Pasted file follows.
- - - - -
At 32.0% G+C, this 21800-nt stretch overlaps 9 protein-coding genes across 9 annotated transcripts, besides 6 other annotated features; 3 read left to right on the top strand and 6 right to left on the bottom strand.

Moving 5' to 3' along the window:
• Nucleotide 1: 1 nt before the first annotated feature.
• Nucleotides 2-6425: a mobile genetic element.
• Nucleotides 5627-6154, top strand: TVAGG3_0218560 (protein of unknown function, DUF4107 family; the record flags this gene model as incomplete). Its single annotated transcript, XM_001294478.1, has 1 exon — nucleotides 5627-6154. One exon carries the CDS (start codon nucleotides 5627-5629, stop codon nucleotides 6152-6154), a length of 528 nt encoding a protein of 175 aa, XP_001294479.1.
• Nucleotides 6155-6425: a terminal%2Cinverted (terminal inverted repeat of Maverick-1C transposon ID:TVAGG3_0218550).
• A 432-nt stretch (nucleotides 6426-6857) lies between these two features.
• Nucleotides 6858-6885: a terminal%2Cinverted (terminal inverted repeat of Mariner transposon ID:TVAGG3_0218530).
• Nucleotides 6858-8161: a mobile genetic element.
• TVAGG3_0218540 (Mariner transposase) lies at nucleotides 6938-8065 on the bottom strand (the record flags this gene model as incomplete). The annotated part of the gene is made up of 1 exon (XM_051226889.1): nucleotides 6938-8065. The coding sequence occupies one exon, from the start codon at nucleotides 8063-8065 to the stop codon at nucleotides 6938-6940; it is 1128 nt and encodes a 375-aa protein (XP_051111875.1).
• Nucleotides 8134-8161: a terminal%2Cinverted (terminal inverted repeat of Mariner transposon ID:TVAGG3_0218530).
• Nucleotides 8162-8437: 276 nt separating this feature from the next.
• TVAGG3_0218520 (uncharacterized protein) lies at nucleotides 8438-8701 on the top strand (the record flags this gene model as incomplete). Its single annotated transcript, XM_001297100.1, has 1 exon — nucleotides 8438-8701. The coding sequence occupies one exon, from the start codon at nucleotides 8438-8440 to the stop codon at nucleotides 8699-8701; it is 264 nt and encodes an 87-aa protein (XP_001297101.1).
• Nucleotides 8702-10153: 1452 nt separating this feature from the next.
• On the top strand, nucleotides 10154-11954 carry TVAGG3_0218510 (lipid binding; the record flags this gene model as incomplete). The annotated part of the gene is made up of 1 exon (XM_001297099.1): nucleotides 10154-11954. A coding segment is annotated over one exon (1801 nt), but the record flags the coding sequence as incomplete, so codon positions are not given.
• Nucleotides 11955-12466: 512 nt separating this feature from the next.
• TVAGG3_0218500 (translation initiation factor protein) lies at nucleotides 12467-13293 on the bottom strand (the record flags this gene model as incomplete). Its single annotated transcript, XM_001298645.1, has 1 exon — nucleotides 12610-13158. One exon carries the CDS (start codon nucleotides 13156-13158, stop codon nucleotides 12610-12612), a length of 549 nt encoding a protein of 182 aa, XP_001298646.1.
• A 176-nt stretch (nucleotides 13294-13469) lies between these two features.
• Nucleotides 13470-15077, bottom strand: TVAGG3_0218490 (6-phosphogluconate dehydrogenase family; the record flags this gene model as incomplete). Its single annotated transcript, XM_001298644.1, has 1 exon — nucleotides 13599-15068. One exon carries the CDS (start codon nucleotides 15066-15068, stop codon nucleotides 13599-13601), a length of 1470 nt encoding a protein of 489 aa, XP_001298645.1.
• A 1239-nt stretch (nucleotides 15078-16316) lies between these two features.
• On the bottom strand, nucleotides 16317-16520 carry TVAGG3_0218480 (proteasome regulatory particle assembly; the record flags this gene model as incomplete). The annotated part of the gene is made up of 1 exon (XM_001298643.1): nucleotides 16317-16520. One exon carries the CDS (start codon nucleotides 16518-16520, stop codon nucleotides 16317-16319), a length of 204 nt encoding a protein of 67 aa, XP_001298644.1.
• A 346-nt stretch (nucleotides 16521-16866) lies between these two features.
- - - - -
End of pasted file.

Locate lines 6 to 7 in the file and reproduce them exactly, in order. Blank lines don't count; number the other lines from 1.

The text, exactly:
• Nucleotides 6155-6425: a terminal%2Cinverted (terminal inverted repeat of Maverick-1C transposon ID:TVAGG3_0218550).
• A 432-nt stretch (nucleotides 6426-6857) lies between these two features.